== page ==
EQ in Four Questions

David Caruso, Ph.D., one of the founding fathers of research and practice with regard to Emotional Intelligence, once commented about the plethora of EQ models and assessment tools: “Emotional intelligence is sort of a Rorschach, it means whatever you want it to mean.”  Got a favorite theory? Call it EQ and make sales, because EQ is hot!

But those of us who want to help clients achieve sustainable behavior change know that our methods need to have a strong scientific foundation for our work. Otherwise, our efforts become pretty much trial and error. Clients shouldn’t have to pay for expertise without foundation.

There are three models of EQ which, in my opinion, have made serious efforts to build adequate theory, which has then been tested by rigorous and extensive research. I usually write about the model measured by the Emotional Quotient Inventory 2.0, which defines EQ as a set of learnable skills. A second model is, of course, Daniel Goleman’s model. And the third is the model which David Caruso et al developed.

Caruso, working with Peter Salovey, Ph.D., and Jack Mayer, Ph.D., approach EQ from a different perspective, as a largely inborn set of abilities. The assessment tool they developed is the Mayer Salovey Caruso Emotional Intelligence Test (MSCEIT). Jack Mayer once explained it to me this way: “The MSCEIT is like an IQ test, measuring one’s capacity to learn EQ skills. The EQ-i 2.0 is like the SAT, measuring how much one has learned.”

Their model basically asks four questions, ones that I have found very useful in coaching sessions. Maybe you will, too. Let me tell you a story:

Several years ago, I had a client (let’s call him Sam) who was a rapidly rising executive in a Fortune 500 company. (He’s been promoted several times since we worked together.) He planned a day long All Hands meeting on a Friday, for the two hundred people who reported up to him. He planned his part for the last part of the day. As you may already be intuiting, he hadn’t thought through how people were going to be feeling by then. I could see him on the verge of having a complete fiasco. To help him avert this self-imposed failure, I walked him through the four questions.

Question #1 (which focuses on identifying the relevant emotion in a situation):

Dana: “Sam, how do you think your people are going to be feeling at 3:30 PM on a Friday?”

His response: “I don’t know. I’d never thought about it. I guess they will be tired, and maybe impatient.”

Question #2: (Emotions direct our thoughts. We always pay attention to the most emotionally relevant issue at the moment.)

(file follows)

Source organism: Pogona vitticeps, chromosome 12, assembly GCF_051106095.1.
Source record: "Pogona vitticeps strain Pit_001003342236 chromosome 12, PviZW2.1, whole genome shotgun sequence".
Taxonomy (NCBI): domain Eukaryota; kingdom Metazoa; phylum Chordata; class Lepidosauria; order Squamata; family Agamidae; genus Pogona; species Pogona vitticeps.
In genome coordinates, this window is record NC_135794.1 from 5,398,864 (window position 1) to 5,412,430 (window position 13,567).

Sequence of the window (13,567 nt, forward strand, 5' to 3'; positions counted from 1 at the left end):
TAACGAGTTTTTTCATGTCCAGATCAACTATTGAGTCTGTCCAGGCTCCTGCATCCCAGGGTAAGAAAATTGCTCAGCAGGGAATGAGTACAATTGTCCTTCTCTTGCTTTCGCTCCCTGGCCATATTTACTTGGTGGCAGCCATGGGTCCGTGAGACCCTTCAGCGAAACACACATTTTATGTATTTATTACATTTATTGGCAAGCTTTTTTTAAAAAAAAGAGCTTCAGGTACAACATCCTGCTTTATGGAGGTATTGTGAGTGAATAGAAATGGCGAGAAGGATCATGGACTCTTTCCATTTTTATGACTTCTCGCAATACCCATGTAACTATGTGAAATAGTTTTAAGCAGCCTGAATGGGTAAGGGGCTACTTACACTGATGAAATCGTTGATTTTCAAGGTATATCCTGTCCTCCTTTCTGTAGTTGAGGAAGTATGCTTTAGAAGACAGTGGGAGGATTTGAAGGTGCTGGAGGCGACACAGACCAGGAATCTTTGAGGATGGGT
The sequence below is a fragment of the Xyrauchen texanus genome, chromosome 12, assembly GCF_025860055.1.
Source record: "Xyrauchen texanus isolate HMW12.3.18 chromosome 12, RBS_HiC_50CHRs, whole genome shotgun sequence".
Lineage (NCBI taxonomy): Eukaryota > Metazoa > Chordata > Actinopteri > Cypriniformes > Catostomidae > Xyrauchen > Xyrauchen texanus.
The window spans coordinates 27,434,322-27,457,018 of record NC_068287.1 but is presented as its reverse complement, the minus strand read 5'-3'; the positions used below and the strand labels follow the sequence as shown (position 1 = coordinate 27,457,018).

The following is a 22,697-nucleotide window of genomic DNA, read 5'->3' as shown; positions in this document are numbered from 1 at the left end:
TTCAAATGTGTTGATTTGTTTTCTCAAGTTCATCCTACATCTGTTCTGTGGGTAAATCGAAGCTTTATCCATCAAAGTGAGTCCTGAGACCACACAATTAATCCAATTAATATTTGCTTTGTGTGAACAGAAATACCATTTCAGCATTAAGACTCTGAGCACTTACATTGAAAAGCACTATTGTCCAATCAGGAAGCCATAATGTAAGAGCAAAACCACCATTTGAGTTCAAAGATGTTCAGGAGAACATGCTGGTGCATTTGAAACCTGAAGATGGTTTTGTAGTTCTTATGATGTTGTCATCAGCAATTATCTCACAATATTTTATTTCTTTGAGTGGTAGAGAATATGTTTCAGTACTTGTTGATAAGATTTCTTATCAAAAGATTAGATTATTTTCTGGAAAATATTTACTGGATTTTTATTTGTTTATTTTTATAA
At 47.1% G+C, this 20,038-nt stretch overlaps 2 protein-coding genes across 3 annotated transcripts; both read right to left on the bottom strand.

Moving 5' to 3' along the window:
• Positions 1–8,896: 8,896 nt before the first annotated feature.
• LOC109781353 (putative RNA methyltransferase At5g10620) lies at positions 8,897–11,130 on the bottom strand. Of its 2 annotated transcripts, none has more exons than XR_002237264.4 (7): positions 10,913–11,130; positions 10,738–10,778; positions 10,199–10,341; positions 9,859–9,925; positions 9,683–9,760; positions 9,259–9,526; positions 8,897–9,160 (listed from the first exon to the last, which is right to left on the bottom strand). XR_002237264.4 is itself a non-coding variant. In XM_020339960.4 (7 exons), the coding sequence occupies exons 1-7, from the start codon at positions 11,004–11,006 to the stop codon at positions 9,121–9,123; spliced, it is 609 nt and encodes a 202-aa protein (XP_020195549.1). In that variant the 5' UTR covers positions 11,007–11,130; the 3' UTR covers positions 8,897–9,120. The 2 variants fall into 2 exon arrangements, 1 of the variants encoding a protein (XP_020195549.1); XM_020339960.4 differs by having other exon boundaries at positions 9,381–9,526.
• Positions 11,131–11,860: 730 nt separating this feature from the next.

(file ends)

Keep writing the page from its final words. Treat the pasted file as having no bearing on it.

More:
Dana: “I believe you are right. They are going to be tired and eager to get home just at the time you are going to try to inspire them with your message. What do you imagine they will be thinking about while you are talking?”

Sam: “Probably anything but what I want them to be thinking about. Mostly they are likely to be wondering when I’m going to shut up and sit down.”

Question #3: This is called the Insight Question.

Dana: “How come your audience is likely to be feeling this way?” (While the answer in this case is pretty evident, it helps to actually get your client to think it through with you out loud.)

Sam: “The plan I have will put them through a long day, on a Friday. I didn’t even intend to be there with them until my part of the program. When I show up eager to give them my message, they are likely to resent my asking them to concentrate on a complex message at the end of a tough week and tough day. I don’t think I’m going to get the outcome I want.”

Question #4: This is the Payoff Question, the one that gets your client headed in the right direction.

Dana: “What do you want them to feel, and how can you influence them to feel that way?”

Sam: “Wow! Again, I’d never thought of it. I want them to be energized by my new vision for our department. I guess asking them to be energized at a low energy time is, well, dumb.”

Dana: “Yep.” (No need to sugar coat it.) “What might be a better way to get them excited?”

Sam: “Maybe I should re-organize the day. I could speak first, setting the tone and laying out the vision. Then the other presenters can build on what I’ve shared. And maybe I should stick around for the whole day to let them know that I’m invested in them and this new approach.”

Sam followed his own advice. The meeting had the positive impact he had hoped for. And I had the coaching outcome I’d hoped for.

This was a situation in which we were focused on the part of EQ involved with influencing others’ emotions. But coaches can use the four questions to help clients manage their own feelings as well. In that case, the questions might go something like this:

  • Question #1: How are you feeling right now?
  • Question #2: What thoughts are you having associated with that feeling?
  • Question #3: What is leading you to feel this way at this time?
  • Question #4: What do you want to be feeling instead, and how can you get yourself there?

These four questions are another tool in the EQ Tool Kit. I hope you find them useful.

Leadership coaching is a complex task, because people are highly complicated, and because leaders must function effectively in complex situations. If you would like a consult around a difficult coaching situation, feel free to reach out to me at dana.ackley@eqleader.net

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